Chubon, who was airlifted out of the Teton Wildness with leg, chest and arm injuries, reported to investigators that of the two grizzlies involved, only one was the aggressor. The Florida resident, who flew back home Saturday, told authorities that he was unable to fire a shot from a handgun he retrieved during the attack, but he threw the firearm to Uptain before departing the scene.
Late Saturday, Hovinga declined to discuss evidence collected at the scene, but he did say that bear-deterrent pepper spray was among the things the guide and client possessed. He said he â€œdidnâ€™t knowâ€ if the handgun was with Uptainâ€™s remains. The gun was not recovered immediately around where the attack took place, at the site of an elk Chubon had struck with an arrow Thursday. The guide and client did not locate and start to retrieve the elk until early the next afternoon.
The elk carcass was â€œundisturbedâ€ when it was located by Uptain and Chubon, which suggests that the bear was not necessarily food guarding â€” a common behavior that often leads to conflicts with humans, especially hunters.
New Mexico hunting guide kills attacking bear with Glock, deceased bear remains attached to his leg. (All Outdoor 9/14):
When a New Mexico hunting guide reportedly found himself the target of a bear, he dropped his phone and reached for his pistol. It would turn out to be one of the best decisions he ever made. An earlier decision, though, threatened to cost him his life.
Heâ€™d been working out his dogs in preparation for the upcoming hunting season when theyâ€™d struck a bearâ€™s trail. The only way to put an end to that was to catch up with his dogs, so he pursued, with family members following. As he approached the fight, he grabbed his not-fully-loaded pistol as he left his UTV.
As an afterthought, he took the GLOCK 20 10mm pistol from his vehicle and shoved it in his waistband behind his cowboy belt. It was loaded with 175 grain Hornady Critical Duty FlexLock loads. The magazine only had 10-12 rounds in it. A few months earlier, he had heard the theory of â€œspring setâ€ and decided not to keep the magazine fully loaded.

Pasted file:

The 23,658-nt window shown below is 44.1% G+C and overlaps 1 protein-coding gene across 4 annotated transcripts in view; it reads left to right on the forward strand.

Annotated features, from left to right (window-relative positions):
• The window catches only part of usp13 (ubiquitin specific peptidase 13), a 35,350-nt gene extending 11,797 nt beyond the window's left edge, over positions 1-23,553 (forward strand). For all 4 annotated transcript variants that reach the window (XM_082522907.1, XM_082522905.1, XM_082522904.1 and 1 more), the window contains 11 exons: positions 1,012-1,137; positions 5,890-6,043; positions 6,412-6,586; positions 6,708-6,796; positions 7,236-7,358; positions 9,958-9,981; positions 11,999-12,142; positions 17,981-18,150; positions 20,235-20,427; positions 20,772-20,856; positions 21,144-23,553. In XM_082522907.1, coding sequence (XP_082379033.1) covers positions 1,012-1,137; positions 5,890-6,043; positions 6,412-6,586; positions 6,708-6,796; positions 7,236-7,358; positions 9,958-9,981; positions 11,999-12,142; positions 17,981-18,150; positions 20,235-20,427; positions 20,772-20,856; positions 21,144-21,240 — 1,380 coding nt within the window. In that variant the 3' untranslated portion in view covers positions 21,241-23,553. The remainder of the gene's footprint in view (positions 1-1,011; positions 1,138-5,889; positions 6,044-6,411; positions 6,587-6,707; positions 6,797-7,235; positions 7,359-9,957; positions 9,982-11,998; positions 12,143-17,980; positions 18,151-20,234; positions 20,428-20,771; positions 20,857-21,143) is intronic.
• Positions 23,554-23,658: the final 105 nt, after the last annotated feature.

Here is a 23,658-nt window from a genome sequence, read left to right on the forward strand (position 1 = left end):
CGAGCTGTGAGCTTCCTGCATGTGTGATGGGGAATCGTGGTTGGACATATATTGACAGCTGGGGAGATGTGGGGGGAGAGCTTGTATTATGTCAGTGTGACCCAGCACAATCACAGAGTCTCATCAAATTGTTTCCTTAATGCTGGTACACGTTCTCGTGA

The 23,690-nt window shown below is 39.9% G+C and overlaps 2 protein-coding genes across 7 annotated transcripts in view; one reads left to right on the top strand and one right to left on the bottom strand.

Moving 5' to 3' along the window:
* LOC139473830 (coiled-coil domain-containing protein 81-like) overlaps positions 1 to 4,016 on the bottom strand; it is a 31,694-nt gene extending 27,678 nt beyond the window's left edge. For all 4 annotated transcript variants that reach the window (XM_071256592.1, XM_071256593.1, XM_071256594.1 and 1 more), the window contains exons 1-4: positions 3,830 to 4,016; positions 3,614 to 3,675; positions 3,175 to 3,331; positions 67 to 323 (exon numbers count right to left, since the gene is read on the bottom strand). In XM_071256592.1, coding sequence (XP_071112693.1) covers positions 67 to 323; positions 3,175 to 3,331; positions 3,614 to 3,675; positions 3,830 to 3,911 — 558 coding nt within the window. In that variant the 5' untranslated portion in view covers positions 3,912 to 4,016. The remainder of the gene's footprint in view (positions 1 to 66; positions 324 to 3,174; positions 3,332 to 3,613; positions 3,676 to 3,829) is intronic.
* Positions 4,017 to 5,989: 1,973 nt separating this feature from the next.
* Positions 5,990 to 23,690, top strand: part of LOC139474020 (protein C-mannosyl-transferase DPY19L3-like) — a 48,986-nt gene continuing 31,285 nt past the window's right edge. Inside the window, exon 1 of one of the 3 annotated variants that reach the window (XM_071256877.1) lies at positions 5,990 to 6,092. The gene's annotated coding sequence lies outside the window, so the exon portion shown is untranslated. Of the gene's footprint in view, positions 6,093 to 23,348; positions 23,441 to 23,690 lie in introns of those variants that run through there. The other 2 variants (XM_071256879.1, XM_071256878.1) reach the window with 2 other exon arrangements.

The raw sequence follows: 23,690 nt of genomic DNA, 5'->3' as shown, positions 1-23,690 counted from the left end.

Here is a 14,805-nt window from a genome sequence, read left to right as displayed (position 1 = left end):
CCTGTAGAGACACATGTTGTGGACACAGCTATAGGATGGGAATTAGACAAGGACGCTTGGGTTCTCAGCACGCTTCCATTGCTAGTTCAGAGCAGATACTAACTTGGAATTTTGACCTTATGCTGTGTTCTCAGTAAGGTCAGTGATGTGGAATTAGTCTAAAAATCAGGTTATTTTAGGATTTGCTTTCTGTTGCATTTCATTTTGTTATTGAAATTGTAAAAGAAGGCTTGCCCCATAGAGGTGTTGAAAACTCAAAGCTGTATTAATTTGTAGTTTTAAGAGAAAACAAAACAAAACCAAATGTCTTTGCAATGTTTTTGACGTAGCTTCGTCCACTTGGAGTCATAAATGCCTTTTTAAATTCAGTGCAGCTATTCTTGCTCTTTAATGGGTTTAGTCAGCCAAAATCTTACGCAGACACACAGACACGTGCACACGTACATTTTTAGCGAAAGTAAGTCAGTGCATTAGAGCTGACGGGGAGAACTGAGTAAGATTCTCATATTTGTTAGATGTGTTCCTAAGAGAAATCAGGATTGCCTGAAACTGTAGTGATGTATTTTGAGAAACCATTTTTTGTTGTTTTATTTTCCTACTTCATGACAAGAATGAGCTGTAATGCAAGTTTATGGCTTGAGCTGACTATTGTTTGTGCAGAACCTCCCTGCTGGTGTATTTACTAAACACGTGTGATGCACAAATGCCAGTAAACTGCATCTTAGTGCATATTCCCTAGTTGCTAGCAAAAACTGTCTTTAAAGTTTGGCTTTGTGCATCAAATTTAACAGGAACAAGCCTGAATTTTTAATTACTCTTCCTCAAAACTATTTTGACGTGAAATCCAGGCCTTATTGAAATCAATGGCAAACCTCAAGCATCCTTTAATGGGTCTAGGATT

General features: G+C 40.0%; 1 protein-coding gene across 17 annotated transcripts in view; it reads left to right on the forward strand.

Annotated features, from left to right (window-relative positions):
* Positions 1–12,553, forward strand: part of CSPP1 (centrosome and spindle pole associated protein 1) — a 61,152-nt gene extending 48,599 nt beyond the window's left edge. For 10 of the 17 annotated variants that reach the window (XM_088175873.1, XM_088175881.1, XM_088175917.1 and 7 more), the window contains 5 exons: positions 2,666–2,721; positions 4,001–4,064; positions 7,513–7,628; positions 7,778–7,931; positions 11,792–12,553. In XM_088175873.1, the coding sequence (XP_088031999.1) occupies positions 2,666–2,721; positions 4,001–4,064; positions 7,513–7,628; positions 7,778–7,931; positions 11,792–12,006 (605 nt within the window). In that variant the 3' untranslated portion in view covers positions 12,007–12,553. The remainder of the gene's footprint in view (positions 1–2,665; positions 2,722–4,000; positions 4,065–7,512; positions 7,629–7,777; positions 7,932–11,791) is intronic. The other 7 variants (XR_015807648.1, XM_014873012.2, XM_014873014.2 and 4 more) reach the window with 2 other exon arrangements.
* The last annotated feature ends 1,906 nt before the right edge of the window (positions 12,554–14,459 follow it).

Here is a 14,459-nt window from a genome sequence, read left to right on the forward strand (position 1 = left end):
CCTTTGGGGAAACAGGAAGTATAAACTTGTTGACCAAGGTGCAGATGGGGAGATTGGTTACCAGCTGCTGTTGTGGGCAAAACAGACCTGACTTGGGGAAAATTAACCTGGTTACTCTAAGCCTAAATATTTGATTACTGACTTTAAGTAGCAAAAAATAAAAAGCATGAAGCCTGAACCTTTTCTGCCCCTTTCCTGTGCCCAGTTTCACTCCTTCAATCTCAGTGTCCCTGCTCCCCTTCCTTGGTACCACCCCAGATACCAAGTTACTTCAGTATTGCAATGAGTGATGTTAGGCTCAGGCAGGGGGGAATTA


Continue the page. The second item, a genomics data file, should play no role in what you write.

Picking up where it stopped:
He approached the melee, expecting the bear to run at the sight of him. And when he spotted the bruin, he grabbed his phone to take some video of its unusual cinnamon coloration. But the bear had other ideas.
Bridgerâ€™s first thought was to get video. It would be an incredible image. Big cinnamon bears arenâ€™t common. The bear would run at any moment, once he saw or smelled the man. Bridger grabbed his phone.
That bear never read the rulebook. It didnâ€™t run. The bear saw Bridger, turned toward him, and flattened its ears back along its head. Its eyes had locked on Bridger. Heâ€™d watched hundreds of bears in similar situations and he knew heâ€™d been targeted. He dropped the phone and snatched the GLOCK from his belt.
A lot happened very fast, but for Bridger, everything slowed down as he went into tachypsychia. Itâ€™s a common occurrence in high stress life-or-death situations. The mind speeds up and events appear to be happening in slow motion. In reality, the person is acting faster than they ever have before.
The bear was coming for him. Bridger elected not to aim for the head. He didnâ€™t want to hit one of his dogs. He triggered two or three shots aimed at the bearâ€™s body. The bear started to spin, snapping at the wounds, about six feet away.
Bridger decided to retreat. He turned and hopped to the next boulder, then the next. He was mid air to the third when he saw dogs moving past him.
In his fast mind-state, he realized this was bad. As he landed and turned, the big GLOCK in his hand, and saw the bear coming at him like an over-sized NFL linebacker with claws and big, pointy teeth.
Before he could fire again, the bear hit him. They went over the edge of the shelf together, tumbling down a steep, rocky slope in mortal combat.
Although he has no memory of shooting as they fell, empty shells were later found along the path of their descent.